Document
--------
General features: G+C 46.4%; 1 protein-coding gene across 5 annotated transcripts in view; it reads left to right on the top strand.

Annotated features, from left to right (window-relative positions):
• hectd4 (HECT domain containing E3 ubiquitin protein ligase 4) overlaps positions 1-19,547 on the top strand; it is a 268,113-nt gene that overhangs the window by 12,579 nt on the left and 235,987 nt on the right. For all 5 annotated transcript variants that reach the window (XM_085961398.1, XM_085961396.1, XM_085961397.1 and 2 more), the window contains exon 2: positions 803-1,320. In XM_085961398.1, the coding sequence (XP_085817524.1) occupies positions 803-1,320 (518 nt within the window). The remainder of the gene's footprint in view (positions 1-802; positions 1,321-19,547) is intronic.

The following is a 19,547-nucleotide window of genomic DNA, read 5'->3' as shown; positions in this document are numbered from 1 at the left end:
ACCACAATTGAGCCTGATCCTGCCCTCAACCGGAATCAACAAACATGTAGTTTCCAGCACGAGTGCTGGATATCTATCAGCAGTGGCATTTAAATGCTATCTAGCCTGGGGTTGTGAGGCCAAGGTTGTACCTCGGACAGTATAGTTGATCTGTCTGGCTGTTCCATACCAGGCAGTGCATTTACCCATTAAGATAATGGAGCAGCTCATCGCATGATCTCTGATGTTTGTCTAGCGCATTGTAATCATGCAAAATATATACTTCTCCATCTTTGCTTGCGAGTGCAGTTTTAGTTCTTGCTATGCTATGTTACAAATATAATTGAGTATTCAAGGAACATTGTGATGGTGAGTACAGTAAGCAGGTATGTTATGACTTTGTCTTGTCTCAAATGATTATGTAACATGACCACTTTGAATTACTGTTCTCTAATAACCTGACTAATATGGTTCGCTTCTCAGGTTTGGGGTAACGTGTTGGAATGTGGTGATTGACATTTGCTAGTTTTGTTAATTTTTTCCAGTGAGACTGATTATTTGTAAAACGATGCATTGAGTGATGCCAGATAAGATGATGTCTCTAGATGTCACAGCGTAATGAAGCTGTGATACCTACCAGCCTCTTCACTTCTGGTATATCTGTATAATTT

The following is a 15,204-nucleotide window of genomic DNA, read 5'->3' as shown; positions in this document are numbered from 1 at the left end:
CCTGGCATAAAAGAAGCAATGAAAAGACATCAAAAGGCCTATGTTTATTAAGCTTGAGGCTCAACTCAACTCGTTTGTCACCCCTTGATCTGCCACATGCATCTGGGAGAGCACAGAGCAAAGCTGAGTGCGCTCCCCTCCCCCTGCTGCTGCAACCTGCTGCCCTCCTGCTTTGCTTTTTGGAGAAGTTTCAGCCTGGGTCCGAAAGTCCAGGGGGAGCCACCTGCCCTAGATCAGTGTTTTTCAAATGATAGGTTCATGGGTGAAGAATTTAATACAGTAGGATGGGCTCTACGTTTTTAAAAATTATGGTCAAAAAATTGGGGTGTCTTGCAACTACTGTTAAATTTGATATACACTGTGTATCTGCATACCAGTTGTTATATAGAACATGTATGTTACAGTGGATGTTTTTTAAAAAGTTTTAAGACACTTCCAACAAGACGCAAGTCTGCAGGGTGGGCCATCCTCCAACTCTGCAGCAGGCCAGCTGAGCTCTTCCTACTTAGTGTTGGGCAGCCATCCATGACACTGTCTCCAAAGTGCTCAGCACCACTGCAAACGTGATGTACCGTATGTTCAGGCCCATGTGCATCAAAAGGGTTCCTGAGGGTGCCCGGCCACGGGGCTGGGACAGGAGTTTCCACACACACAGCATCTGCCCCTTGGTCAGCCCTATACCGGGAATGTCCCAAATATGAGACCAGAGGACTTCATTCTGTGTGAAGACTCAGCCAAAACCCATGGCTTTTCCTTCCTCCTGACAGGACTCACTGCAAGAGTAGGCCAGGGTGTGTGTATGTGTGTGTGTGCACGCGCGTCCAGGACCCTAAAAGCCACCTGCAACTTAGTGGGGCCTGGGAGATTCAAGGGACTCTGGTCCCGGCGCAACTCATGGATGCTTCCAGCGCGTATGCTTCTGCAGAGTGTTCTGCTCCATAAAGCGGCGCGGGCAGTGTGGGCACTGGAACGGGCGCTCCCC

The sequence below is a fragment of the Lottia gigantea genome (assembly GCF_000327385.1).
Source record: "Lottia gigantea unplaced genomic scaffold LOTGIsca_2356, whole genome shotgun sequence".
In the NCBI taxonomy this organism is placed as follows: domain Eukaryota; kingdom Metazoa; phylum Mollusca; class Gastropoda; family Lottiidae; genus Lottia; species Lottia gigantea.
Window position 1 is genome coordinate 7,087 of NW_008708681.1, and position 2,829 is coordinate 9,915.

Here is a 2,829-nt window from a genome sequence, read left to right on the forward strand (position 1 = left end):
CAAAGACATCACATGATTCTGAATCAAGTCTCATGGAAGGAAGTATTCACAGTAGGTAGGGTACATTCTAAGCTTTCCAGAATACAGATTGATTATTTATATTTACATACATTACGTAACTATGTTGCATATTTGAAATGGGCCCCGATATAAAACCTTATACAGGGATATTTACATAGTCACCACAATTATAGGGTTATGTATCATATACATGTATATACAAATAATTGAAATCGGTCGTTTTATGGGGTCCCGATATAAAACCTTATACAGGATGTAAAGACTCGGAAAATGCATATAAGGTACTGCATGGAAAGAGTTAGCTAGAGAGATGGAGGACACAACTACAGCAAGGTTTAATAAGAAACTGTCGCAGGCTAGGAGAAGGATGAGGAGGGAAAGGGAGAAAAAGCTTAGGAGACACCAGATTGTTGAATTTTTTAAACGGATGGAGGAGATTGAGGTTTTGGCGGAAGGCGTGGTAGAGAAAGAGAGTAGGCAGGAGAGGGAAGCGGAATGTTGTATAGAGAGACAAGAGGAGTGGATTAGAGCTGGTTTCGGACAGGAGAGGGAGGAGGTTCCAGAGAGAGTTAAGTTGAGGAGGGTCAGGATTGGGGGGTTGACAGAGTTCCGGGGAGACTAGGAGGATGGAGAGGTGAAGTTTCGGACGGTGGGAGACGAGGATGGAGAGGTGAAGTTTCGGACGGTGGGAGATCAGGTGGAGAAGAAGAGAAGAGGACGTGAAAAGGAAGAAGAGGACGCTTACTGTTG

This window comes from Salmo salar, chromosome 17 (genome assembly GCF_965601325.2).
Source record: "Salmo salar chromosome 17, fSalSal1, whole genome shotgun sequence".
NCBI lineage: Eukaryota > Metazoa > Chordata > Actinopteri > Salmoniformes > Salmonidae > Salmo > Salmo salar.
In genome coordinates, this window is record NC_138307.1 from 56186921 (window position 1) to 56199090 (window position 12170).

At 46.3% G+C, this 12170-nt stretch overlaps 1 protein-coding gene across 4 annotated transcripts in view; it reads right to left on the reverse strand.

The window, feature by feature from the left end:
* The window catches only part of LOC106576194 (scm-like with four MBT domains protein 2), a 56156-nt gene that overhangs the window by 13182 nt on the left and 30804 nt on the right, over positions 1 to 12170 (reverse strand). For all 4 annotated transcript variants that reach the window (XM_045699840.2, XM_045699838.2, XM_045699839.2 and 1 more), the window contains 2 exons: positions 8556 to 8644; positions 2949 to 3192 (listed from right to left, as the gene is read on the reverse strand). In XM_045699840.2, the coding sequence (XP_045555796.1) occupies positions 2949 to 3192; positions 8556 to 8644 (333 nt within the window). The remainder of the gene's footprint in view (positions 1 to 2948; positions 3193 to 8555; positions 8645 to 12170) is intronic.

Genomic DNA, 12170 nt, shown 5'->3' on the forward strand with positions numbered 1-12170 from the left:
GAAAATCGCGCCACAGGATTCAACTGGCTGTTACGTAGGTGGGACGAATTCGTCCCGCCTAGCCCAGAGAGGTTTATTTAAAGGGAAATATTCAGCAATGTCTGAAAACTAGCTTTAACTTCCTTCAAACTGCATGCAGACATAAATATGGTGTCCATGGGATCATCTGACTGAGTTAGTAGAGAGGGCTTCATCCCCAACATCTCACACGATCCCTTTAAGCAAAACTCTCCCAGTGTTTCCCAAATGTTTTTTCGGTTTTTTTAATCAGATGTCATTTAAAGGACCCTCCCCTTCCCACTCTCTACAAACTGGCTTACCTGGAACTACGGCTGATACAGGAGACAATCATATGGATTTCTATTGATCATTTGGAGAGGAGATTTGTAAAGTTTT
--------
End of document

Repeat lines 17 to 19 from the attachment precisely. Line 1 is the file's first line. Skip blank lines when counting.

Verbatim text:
In genome coordinates, this window is record NC_138307.1 from 56186921 (window position 1) to 56199090 (window position 12170).

At 46.3% G+C, this 12170-nt stretch overlaps 1 protein-coding gene across 4 annotated transcripts in view; it reads right to left on the reverse strand.

The window, feature by feature from the left end: